As you may have heard, Congress recently released a new Federal Aviation Administration (FAA) reauthorization bill, the FAA Reauthorization Act of 2018. This bill is the result of closed-door negotiations between leadership of the House and Senate and includes significant modifications to the Special Rule for Model Aircraft, also known as Section 336. While some of the changes are positive, and include provisions that AMA has championed, other changes would land a devastating blow to competitions and disciplines that have operated safely in our hobby for decades. Overall, the new recreational regulations will put even more restrictions on our community in the coming months and years.
The entire FAA Reauthorization can be read HERE (Model Aircraft/UAS regulations found in section 349 on page 282). We have also provided a breakdown of current Section 336 regulations versus the new Section 349 regulations.
It’s important to remember that this bill has not yet been signed into law, we encourage everyone to take action by contacting Congress and urging them to vote “NO” on FAA Reauthorization
Current Public Law 112-95 Section 336
- the aircraft is flown strictly for hobby or recreational use;
- the aircraft is operated in accordance with a community- based set of safety guidelines and within the programming of a nationwide community-based organization;
- the aircraft is limited to not more than 55 pounds unless otherwise certified through a design, construction, inspection, flight test, and operational safety program administered by a community-based organization (See AMAs Safety Programing for full list of current requirements);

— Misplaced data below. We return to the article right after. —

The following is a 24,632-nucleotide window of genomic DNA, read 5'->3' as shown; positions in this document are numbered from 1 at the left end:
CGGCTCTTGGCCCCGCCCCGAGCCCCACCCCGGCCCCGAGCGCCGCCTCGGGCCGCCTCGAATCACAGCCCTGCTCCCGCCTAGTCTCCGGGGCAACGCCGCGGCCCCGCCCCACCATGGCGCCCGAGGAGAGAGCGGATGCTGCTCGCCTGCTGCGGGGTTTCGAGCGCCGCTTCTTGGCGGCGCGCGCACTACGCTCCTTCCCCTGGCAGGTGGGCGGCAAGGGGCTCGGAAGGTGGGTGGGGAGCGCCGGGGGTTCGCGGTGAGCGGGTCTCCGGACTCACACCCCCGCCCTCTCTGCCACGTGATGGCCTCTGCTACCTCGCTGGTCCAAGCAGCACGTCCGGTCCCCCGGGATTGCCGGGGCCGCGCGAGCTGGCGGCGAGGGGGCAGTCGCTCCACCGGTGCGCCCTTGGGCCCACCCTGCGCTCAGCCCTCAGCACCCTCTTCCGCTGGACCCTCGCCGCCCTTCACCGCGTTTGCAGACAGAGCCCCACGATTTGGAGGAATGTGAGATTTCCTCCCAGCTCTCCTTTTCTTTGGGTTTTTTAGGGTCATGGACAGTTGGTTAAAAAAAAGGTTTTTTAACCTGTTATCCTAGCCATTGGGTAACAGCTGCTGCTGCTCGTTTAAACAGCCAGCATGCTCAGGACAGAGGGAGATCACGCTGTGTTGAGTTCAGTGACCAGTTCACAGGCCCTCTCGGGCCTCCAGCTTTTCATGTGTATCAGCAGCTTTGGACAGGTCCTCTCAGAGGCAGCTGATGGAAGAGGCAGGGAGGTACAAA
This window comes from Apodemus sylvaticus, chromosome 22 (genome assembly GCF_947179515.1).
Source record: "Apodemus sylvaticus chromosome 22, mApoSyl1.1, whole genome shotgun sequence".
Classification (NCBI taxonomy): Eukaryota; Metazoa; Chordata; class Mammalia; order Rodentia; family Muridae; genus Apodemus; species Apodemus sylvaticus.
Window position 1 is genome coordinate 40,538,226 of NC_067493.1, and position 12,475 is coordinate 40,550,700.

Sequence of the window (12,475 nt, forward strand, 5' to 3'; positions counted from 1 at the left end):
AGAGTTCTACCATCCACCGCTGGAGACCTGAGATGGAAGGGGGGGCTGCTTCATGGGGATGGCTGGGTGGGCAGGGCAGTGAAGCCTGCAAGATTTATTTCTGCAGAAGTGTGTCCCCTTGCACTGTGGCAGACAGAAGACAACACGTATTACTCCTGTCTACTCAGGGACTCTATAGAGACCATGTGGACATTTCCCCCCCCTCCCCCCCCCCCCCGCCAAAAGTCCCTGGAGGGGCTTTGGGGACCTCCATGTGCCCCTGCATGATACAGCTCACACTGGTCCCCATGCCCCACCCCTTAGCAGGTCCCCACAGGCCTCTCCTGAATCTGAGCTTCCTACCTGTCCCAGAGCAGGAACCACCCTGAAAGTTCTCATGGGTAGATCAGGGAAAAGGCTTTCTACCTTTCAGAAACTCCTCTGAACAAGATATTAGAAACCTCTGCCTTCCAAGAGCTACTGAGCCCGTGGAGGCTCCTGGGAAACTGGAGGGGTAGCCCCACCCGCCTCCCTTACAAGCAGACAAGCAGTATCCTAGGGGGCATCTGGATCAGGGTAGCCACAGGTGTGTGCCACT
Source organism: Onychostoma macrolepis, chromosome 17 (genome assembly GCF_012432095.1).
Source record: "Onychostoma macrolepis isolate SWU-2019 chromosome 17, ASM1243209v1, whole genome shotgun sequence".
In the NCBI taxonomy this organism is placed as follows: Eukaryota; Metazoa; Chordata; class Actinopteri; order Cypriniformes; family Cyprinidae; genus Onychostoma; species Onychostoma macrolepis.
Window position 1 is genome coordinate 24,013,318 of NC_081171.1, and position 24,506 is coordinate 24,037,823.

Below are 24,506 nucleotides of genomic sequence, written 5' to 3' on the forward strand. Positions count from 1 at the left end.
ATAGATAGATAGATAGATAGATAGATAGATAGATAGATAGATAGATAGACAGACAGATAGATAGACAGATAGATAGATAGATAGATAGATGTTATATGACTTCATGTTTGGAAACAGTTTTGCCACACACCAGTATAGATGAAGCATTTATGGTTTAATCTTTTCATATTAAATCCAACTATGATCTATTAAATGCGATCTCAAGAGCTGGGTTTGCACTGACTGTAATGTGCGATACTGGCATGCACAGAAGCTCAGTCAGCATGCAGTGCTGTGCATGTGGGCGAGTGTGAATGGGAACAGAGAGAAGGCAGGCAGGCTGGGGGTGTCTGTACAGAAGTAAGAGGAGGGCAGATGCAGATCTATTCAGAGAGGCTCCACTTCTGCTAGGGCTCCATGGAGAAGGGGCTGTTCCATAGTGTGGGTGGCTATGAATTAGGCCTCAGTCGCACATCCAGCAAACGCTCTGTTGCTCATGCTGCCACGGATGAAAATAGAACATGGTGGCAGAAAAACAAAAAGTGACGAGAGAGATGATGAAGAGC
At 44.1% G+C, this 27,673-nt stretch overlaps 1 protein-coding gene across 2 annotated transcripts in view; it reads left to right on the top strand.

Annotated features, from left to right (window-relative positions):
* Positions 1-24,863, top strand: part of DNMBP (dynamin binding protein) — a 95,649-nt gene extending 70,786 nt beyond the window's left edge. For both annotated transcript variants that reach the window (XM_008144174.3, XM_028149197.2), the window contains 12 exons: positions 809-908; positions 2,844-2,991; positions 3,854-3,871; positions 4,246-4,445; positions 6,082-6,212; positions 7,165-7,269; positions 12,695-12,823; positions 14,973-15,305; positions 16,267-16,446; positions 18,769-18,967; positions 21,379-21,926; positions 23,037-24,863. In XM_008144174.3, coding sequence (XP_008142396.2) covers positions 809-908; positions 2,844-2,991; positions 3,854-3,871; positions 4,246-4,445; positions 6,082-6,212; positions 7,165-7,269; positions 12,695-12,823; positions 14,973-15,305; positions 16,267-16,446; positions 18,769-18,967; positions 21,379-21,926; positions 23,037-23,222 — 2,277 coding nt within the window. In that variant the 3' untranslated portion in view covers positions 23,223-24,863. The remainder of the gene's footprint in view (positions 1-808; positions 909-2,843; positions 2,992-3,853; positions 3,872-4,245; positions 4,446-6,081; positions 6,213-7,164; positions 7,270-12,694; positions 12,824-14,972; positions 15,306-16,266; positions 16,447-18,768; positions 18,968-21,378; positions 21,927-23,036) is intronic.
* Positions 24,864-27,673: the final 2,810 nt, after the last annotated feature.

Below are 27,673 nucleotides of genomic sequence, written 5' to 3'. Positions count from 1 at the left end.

- the aircraft is operated in a manner that does not interfere with and gives way to any manned aircraft; and
- when flown within 5 miles of an airport, the operator of the aircraft provides the airport operator and the airport air traffic control tower (when an air traffic facility is located at the airport) with prior notice of the operation (model aircraft operators flying from a permanent location within 5 miles of an airport should establish a mutually-agreed upon operating procedure with the airport operator and the airport air traffic control tower (when an air traffic facility is located at the airport))
Changes in Proposed Law H.R. 302 Section 349
- There is no longer a 5-mile airport notification requirement (see new authorization requirements below).
- There are no requirements to notify or seek authorization in Class G airspace, however flights in Class G airspace will be restricted to 400 feet.
- In Class B, C, D, and E airspace, recreational users must obtain authorization from the FAA or a designee (most likely an FAA LAANC app), unless operating from a fixed flying site. If flying from a flying field in classes B, C, D, or E, the site may be permitted to fly above 400 feet above ground level if the ATC approves.
- In class B, C, D, and E, AMA must share our flying site locations to the FAA.
- In class B, C, D, and E, flying sites shall establish a mutually agreed upon procedures with the Air Traffic Control (ATC).
- Large Model Aircraft (weighing more than 55 lbs.) operations are restricted to fixed flying sites.
- Creates criteria for the FAA to determine what/who meets the criteria of a CBO.
- Gives CBOs a stronger role in shaping future regulations, training/testing, and consulting the FAA.
- CBOs shall coordinate with the FAA on safety programming.
- Gives FAA the authority to implement remote identification, but it isn’t prescriptive. This bill does not currently mandate remote ID equipage, beacons, or other specifics.
- Everyone must take an aeronautical knowledge and safety test, but AMA can administer the test to its members.
- Clarifies that FPV operations are permitted within AMA programing.
Given these additional, burdensome restrictions, we are asking AMA members to contact their members of Congress to express opposition to the bill, by clicking here.